“The exact shape of that remains to be seen as we have commissioned someone to write the business plan, and once it is written we will debate it,” Dick said. “But let’s say that it operates as some kind of collective. So instead of there being 40 little isolated film production companies that are haphazardly making films in quite difficult circumstances, we’ll have one collective that speaks for those 40 companies, that provides all kinds of administrative and functional support for them, and for the first time offers an opportunity for Scottish Enterprise (the arm of the Scottish government devoted to encouraging economic development), for example, to engage properly with the industry, because we will have made ourselves clear in a way that hasn’t happened in the past. Now that, linked to the studio, linked to the pressure that that group in turn will create on tax breaks, begins then to make a coherent shape for the kind of future that we might expect post-September, irrespective of whether it is yes or no (at the independence referendum).”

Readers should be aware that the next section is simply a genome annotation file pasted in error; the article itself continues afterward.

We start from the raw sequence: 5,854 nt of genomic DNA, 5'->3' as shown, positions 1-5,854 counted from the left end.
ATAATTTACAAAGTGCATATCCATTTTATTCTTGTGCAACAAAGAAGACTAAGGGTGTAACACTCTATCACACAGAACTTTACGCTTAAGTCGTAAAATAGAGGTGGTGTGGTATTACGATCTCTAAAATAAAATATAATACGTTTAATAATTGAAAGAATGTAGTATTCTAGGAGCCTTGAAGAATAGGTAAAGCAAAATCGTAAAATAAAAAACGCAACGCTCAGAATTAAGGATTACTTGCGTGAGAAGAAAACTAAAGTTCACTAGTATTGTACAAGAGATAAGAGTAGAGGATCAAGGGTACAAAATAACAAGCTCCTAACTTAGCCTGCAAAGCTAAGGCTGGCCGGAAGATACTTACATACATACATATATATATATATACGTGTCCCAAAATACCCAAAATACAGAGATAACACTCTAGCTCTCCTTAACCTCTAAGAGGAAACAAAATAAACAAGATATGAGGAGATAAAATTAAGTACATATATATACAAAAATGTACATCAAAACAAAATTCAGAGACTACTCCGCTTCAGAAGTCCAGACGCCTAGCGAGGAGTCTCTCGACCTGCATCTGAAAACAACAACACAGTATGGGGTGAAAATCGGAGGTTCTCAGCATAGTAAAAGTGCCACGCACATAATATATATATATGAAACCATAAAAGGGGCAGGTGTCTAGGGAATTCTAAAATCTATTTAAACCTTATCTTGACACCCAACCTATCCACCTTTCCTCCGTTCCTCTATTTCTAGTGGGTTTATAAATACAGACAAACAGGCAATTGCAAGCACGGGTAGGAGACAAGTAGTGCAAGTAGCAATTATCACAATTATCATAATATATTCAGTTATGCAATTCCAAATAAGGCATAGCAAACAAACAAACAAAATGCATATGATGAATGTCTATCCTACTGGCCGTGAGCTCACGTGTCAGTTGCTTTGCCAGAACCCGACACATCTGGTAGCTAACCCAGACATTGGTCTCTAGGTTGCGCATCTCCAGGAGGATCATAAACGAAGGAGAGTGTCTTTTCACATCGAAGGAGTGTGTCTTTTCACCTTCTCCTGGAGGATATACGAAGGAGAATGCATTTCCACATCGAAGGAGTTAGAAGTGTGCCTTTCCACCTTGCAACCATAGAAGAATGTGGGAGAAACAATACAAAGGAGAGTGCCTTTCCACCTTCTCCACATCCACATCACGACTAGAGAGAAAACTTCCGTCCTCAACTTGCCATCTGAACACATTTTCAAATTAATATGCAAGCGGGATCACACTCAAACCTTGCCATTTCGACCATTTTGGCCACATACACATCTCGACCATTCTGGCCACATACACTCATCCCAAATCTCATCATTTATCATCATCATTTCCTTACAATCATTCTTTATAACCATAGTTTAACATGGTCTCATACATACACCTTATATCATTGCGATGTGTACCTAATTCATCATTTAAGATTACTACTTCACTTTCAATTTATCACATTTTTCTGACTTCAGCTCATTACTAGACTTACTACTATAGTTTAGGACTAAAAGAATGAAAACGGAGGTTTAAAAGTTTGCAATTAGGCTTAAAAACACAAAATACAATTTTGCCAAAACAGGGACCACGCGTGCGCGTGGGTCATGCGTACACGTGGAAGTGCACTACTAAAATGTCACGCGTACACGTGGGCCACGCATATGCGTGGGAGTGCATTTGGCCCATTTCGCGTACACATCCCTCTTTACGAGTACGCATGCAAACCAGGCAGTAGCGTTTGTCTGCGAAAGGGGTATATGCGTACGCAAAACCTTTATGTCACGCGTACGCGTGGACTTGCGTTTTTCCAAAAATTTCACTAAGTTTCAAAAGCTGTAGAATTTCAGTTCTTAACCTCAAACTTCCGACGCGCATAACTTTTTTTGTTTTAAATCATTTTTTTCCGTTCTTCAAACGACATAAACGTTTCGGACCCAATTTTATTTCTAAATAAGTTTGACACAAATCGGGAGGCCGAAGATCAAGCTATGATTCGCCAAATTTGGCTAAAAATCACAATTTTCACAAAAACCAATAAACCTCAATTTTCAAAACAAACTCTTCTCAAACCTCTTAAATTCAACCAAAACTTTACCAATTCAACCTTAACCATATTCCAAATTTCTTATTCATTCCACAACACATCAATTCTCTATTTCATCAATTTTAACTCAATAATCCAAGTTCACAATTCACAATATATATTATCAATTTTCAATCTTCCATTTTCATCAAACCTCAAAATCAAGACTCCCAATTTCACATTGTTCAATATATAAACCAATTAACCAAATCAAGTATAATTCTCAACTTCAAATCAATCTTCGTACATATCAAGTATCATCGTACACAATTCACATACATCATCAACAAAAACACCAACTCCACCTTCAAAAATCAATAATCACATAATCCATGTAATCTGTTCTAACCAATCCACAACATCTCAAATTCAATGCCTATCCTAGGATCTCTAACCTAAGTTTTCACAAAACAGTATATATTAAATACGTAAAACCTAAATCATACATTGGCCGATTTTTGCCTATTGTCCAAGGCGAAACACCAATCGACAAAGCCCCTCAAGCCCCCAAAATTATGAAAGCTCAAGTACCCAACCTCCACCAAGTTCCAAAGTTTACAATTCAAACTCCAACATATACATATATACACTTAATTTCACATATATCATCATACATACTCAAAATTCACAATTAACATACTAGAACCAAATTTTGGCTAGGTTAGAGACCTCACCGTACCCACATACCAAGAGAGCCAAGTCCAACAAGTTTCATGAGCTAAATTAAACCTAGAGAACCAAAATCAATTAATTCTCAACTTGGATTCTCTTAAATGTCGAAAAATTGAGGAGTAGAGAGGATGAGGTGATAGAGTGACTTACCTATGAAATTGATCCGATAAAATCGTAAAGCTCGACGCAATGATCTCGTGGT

Summing up the experience of the Scottish film industry summit, Hay said: “What was very clear yesterday is that there is a shared passion and commitment from across the sector to seeing the whole sector to grow and develop in the future.” He said that the next step was to “develop a manifesto and an action plan for change and development, and how we can both work together as a sector but also work with the Scottish government and its various agencies in making that change happen.”